November 2020

Physically Distanced but Socially Connected Holidays

By Nicole M. Young, MSW

I love fall and winter holidays. I look forward to celebrating with lots of food, decorations, gatherings with friends and family, and other traditions. But holiday celebrations in any given year can be hard. It’s a challenging and overwhelming time for many families, especially if money is tight or stress and family conflict overshadow the spirit of joy and giving. In 2020, the holiday season will certainly be different because of COVID-19, but we can still find ways to be physically distanced while staying socially connected with friends and family.
This monthly column provides tips for raising children, based on the world-renowned Triple P – Positive Parenting Program, available to families in Santa Cruz County. If you have a question or idea for a future column, please email me at [email protected]

Dear Nicole,
Do you have tips for handling family gatherings during the holidays? My partner comes from a big family that celebrates major holidays together. His siblings are tired of social distancing and think the family should get together like usual because “it’s tradition.” Our kids adore their cousins and will be disappointed if we don’t see them at all during the holidays, but I worry about being around so many people. I don’t want to fight with my partner, but I also don’t want to spend the holidays worrying about—or getting—COIVD. What should I do?
Tony

Dear Tony,
Thanks for your question! Holiday celebrations will need to be different this year to prevent the spread of COVID-19. As the weather gets colder and (hopefully) rainier this winter, it might not even be possible or enjoyable to hold outdoor celebrations. So this is a good time to develop a plan for safe, healthy holiday celebrations.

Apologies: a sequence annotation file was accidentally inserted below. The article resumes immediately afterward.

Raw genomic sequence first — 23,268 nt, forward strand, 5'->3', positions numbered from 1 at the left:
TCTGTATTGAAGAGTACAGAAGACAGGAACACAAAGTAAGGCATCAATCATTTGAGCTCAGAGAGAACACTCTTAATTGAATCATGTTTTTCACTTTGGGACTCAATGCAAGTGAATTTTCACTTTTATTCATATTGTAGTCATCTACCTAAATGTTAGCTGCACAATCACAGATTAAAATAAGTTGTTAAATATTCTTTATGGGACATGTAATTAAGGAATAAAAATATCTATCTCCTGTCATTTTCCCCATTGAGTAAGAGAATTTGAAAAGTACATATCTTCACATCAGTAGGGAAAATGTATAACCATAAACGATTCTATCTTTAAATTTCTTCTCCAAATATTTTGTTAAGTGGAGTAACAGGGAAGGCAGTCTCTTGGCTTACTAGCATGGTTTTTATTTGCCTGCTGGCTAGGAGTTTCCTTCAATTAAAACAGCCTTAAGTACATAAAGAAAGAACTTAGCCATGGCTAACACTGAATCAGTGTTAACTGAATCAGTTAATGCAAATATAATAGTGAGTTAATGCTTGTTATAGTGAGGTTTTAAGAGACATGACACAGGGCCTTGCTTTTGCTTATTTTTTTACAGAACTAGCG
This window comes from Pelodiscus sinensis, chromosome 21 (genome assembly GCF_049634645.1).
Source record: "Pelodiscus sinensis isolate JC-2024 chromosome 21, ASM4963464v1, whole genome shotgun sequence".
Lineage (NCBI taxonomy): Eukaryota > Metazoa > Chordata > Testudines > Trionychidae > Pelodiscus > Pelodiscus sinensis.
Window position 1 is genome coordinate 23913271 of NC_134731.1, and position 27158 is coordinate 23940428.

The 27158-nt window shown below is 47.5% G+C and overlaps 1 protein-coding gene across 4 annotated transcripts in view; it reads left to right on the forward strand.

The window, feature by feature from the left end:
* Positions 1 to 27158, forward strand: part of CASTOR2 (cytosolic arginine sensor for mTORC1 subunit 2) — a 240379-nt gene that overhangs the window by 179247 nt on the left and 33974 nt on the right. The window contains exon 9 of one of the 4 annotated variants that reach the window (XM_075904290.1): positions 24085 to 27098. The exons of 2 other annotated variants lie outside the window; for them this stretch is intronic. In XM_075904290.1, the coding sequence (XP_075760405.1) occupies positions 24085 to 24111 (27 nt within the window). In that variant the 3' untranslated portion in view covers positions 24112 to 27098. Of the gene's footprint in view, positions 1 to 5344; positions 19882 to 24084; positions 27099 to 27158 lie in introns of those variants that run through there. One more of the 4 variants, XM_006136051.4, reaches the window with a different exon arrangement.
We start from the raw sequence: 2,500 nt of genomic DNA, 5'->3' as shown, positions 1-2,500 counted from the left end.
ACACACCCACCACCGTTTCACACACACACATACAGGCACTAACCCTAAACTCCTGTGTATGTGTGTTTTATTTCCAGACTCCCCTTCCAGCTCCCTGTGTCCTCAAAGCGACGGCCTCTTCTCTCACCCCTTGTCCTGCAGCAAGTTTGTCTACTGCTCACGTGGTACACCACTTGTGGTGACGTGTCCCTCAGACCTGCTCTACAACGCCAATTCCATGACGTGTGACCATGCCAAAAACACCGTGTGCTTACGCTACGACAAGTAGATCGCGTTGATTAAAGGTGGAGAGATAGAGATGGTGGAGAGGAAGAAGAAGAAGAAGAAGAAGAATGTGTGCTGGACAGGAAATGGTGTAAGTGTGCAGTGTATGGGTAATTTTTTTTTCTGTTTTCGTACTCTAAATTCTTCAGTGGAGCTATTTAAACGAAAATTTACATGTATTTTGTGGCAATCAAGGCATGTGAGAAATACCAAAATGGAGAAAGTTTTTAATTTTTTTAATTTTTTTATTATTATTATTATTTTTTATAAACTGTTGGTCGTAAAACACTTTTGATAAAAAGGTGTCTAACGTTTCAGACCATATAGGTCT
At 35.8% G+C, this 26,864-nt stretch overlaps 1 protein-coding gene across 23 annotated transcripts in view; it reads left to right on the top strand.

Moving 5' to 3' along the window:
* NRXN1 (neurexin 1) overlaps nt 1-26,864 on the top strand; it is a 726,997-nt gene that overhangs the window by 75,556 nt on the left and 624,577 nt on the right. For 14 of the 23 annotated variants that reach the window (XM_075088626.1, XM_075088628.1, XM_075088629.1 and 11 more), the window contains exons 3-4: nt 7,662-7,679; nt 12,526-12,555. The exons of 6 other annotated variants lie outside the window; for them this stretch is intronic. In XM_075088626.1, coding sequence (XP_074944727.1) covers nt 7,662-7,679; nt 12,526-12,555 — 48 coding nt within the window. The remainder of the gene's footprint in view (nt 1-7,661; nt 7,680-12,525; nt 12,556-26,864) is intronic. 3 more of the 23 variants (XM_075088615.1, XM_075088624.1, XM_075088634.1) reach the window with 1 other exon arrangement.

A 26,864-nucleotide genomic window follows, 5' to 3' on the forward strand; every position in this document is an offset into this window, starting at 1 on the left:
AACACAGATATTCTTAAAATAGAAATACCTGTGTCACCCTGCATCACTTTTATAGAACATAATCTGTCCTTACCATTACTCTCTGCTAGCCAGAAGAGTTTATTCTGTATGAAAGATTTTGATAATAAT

Here are some tips to try:
Talk with your partner about your hopes and worries about the holidays. Find a time when you’re not tired or rushed so you’re both able to stay calm and present. Start the conversation by saying that you don’t expect to agree on everything but are hoping you can listen to each other and agree on a holiday plan you can both live with. Take turns describing your hopes for celebrating holidays during the pandemic and any worries or concerns about the family’s health and safety. Focus on listening to and understanding each other’s point of view before responding, and avoid criticizing or dismissing each other’s hopes and worries.

Treat public health guidance as “a neutral third person” in your discussion. Check state and local public health rules and guidance for holiday gatherings and travel, and look at the COVID-19 trends in the communities where you and your family members live. This can help you and your partner make an informed decision about whether a modified, safe family gathering is possible, or if holiday gatherings are too risky, particularly for family members who are at higher risk for severe illness if they get COVID-19.

Be flexible and consider low-risk holiday activities. Although many families start making holiday plans months in advance, that will be tricky this year. COVID-19 cases could rise again, so plans that are made even a few weeks in advance might need to change in response to heightened health and safety concerns. If the uncertainty about COVID makes holiday planning too stressful, consider choosing low-risk activities that your family will do, no matter what. This is the safest option that will allow you to enjoy the holidays while minimizing the risk for getting sick and missing out on work, school, family time, or other holiday celebrations.